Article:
Top: Sweets from American Soldiers (1945), Prussian Heritage Image Archive
Bottom: Victims of Sétif Massacre (1945), Photographer Unknown
This day in history I
Victory in Europe Day, 8 May 1945, marked the acceptance by the Allies of World War II of Nazi Germany’s unconditional surrender of its armed forces and the end of World War II in Europe. The act of military surrender was signed on 7 May in Reims, France and on 8 May in Berlin, Germany.
During the march into Germany in 1945, American soldiers were often reserved in their dealings with German adults, mainly due to uncertainty about their complicity in Nazi crimes. With German children, however, they were friendlier, and very popular, particularly because their pockets were usually filled with candy and chocolate.
This day in history II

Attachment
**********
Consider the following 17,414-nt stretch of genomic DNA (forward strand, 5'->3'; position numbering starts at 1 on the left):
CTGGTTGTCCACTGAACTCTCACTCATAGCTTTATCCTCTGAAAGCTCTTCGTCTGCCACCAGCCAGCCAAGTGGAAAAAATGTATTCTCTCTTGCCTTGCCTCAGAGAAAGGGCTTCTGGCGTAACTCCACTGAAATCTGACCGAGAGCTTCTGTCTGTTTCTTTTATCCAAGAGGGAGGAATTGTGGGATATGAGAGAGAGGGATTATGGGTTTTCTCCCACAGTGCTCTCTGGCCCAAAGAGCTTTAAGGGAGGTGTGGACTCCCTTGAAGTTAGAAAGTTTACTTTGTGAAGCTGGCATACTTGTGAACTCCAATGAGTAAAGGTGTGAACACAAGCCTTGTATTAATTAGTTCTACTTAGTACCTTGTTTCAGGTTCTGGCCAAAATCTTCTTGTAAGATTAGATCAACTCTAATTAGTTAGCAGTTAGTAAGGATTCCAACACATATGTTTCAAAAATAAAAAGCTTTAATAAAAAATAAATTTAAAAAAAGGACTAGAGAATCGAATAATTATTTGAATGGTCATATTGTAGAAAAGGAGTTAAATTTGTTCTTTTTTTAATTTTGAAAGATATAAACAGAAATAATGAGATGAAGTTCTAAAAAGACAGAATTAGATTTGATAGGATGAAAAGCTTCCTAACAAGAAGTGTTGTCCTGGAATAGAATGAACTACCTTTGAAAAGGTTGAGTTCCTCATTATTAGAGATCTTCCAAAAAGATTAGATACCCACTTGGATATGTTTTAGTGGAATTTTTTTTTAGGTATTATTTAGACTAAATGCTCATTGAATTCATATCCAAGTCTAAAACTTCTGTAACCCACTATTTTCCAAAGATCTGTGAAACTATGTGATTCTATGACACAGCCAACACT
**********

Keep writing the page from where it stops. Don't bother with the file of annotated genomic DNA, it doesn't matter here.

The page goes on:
One war had ended but another one began. As France celebrated victory in Europe on 8 May 1945, its army was massacring thousands of civilians in Sétif and Guelma – events that were the real beginning of Algeria’s war of independence.
Recommended reading: Massacre in Algeria by Mohammed Harbi Le Monde Diplomatique + The Massacre in Sétif: How Peace Celebrations Ended in Bloodbath in French Algeria by Håkon Tranvåg Popular Social Science
Thanks to my friend Farah Feddal for informing me about the massacres in Sétif and Guelma. Due to my rather one-sided history classes back in high school and the German media’s neglect of these events, I never knew about them.